It was nearly an impossible scenario Detroit Lions head coach Dan Campbell put his second-team offense in during Tuesday's first minicamp practice. They had the ball on their own 19-yard line with just 29 seconds on the clock and no timeouts remaining.
Quarterback David Blough found wide receiver Trinity Benson for 25 yards and out of bounds to start the series, and then hit wide receiver Quintez Cephus on back-to-back plays. The first was for 32 yards where Cephus went up over two defenders and brought it down. The second was a one-handed 23-yard touchdown to win the drill for the offense.
The thing about those two plays with Cephus is they aren't the only ones he's made through two open OTA practices and two minicamp practices so far.
"He doing what we asked him to do and, last year kind of like put him in a competitive environment. All of sudden, he shows up and, that's when you really feel him, and yesterday we get one of those competitive environments and who showed up again," Campbell said Wednesday of Cephus.
"So we don't ignore those things. I don't ignore them you know, so it was good to see out of him. We thought, he did well. He just he shows up. He shows up in these competitive settings that's a good thing."
A fifth-round pick by the Lions in 2020, Cephus played in 13 games (two starts) as a rookie and finished the year with 20 receptions for 349 yards and a couple scores as mostly a reserve, averaging 17.5 yards per reception.
He entered last season with a lot of confidence after a solid rookie campaign and more opportunities to play early due to injuries. He was off to a good start with 15 receptions for 204 yards and two touchdowns in four and a half games before suffering a season-ending collar bone injury.
"It sucked, honestly, not being able to be out here and do what I love to do," Cephus said Wednesday of the injury last year. "Got off to a great start and just wanted to take advantage of my opportunities and it ended shorter than I wanted it to."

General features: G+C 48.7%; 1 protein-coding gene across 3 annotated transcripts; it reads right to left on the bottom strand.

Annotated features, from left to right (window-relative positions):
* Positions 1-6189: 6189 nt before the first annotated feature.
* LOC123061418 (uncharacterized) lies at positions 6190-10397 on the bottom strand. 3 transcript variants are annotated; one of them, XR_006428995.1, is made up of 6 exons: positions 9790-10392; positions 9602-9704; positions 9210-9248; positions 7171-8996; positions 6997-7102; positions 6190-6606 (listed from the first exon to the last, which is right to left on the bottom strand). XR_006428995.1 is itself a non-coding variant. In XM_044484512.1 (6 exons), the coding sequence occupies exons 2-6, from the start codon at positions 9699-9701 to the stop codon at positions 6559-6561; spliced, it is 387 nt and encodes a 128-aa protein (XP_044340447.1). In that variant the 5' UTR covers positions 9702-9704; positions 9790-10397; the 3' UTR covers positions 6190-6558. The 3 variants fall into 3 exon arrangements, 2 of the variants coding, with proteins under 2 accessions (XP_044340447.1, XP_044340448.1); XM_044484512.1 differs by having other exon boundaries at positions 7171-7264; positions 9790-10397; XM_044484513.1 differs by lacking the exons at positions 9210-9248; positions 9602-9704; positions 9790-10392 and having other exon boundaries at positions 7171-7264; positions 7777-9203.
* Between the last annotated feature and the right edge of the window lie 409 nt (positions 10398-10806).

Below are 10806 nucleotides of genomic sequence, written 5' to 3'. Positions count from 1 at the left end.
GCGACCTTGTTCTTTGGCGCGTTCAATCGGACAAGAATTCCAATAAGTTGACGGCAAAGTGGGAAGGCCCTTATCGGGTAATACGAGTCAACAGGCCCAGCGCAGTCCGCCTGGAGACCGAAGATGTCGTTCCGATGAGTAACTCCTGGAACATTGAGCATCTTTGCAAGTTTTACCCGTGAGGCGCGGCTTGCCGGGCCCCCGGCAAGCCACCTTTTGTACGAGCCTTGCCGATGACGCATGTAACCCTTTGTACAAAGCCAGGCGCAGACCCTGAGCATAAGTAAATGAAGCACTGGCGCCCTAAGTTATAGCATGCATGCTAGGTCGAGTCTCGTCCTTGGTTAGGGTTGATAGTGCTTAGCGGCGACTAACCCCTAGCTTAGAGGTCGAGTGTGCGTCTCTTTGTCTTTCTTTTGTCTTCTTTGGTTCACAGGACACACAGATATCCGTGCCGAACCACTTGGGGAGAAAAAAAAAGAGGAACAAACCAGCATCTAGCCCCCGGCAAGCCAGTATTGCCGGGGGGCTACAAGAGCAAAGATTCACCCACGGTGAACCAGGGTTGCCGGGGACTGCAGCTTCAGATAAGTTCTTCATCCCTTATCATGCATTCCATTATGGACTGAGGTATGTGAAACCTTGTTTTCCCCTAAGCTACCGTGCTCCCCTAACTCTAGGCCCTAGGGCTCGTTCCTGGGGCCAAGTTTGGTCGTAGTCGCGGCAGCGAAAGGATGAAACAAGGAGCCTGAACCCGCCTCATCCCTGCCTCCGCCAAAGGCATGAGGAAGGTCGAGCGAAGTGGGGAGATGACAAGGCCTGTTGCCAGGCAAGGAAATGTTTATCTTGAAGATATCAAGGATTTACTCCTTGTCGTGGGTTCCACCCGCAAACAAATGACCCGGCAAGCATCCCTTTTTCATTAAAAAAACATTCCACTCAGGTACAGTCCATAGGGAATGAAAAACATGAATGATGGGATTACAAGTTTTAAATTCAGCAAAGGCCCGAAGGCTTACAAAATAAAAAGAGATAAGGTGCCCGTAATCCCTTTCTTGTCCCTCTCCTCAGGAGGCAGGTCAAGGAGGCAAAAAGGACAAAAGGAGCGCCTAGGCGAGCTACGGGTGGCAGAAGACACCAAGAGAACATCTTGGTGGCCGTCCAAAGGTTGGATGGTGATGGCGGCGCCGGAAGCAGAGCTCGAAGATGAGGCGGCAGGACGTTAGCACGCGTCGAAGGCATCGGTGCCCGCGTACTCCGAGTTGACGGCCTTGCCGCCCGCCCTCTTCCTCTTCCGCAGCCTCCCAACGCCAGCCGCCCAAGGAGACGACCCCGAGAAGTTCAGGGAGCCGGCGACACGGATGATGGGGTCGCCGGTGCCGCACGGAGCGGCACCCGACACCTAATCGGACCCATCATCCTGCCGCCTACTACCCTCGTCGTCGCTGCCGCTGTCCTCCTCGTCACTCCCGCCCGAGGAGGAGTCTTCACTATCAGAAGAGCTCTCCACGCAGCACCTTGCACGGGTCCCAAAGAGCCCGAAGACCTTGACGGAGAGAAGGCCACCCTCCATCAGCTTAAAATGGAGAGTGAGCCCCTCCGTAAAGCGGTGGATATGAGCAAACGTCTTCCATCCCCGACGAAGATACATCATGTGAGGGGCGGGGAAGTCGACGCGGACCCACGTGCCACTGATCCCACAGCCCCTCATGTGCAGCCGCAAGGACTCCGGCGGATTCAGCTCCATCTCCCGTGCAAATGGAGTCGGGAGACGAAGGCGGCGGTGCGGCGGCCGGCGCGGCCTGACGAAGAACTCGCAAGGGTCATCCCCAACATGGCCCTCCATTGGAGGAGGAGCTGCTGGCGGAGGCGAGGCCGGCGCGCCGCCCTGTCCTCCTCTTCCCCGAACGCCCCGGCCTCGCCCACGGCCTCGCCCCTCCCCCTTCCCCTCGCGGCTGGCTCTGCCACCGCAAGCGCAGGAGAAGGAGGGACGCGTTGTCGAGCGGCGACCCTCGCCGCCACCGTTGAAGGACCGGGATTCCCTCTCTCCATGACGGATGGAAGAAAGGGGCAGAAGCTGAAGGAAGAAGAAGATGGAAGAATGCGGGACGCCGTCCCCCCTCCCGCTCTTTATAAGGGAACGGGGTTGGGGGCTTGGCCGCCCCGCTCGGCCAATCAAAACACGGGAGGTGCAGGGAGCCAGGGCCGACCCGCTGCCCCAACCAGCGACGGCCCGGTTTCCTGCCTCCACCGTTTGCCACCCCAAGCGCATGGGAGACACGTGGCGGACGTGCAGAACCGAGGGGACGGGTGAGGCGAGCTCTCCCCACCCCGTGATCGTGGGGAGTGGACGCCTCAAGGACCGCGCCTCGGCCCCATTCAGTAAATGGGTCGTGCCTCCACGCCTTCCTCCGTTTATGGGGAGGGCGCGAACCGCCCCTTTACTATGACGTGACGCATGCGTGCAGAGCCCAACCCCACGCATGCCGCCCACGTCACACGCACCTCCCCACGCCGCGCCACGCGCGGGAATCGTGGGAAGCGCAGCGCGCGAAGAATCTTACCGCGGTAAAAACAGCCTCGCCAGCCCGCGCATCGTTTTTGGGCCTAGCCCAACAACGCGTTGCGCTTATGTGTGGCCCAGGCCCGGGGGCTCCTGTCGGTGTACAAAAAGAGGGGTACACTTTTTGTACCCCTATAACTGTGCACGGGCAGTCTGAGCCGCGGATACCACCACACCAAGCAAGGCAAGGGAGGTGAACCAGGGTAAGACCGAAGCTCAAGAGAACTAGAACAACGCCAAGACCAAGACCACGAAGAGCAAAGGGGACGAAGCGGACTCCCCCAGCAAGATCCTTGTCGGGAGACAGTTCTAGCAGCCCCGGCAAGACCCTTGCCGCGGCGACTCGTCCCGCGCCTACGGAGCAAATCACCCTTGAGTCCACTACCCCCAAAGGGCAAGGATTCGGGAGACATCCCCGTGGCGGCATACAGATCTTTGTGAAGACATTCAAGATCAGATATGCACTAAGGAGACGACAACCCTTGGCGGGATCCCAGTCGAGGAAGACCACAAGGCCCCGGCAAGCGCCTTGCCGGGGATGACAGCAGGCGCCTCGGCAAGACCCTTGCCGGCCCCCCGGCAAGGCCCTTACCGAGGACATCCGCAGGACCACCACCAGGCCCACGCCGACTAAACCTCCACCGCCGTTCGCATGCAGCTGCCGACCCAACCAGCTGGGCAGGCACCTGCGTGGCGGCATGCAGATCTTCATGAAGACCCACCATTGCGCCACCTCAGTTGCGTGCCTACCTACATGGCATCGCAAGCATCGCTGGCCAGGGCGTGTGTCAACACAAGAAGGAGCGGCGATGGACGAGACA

The Lions did a lot of work this offseason to revamp the depth and talent in their wide receiver room, signing veteran DJ Chark in free agency and moving up 20 spots in the first round from No. 32 to No. 12 to draft arguably the top receiver – Alabama's Jameson Williams.
The Lions have receivers with varying skill sets who bring a lot to the table. It's a competitive room, and Cephus said he wouldn't want it any other way because that competition will bring out the best in everyone. Cephus' toughness and his ability to make catches in traffic are two things he brings to the table.
With the competition expected to be tight, Cephus said it's all about making plays on the practice field and in the preseason.
"We all watch the film," he said. "We all come out here wanting to compete and wanting to show up on the film when we go back in the meeting room. We come out here to make plays and compete with each other."
It remains to be seen whether Williams, who is rehabbing a torn ACL suffered in the National Championship Game, will be ready for training camp or the start of the regular season. That could open up a roster spot at receiver at least early on. But when Williams does return, it will be a crowded receiver room, and the guys who consistently make the most plays will find themselves with a role.
Cephus is trying to make sure that includes him.
"When we line up in front of somebody, he's trying to make a name for himself and I'm trying to make a name for mine," Cephus said. "That's the greatest opportunity you get to prove yourself when you line up and compete with someone else."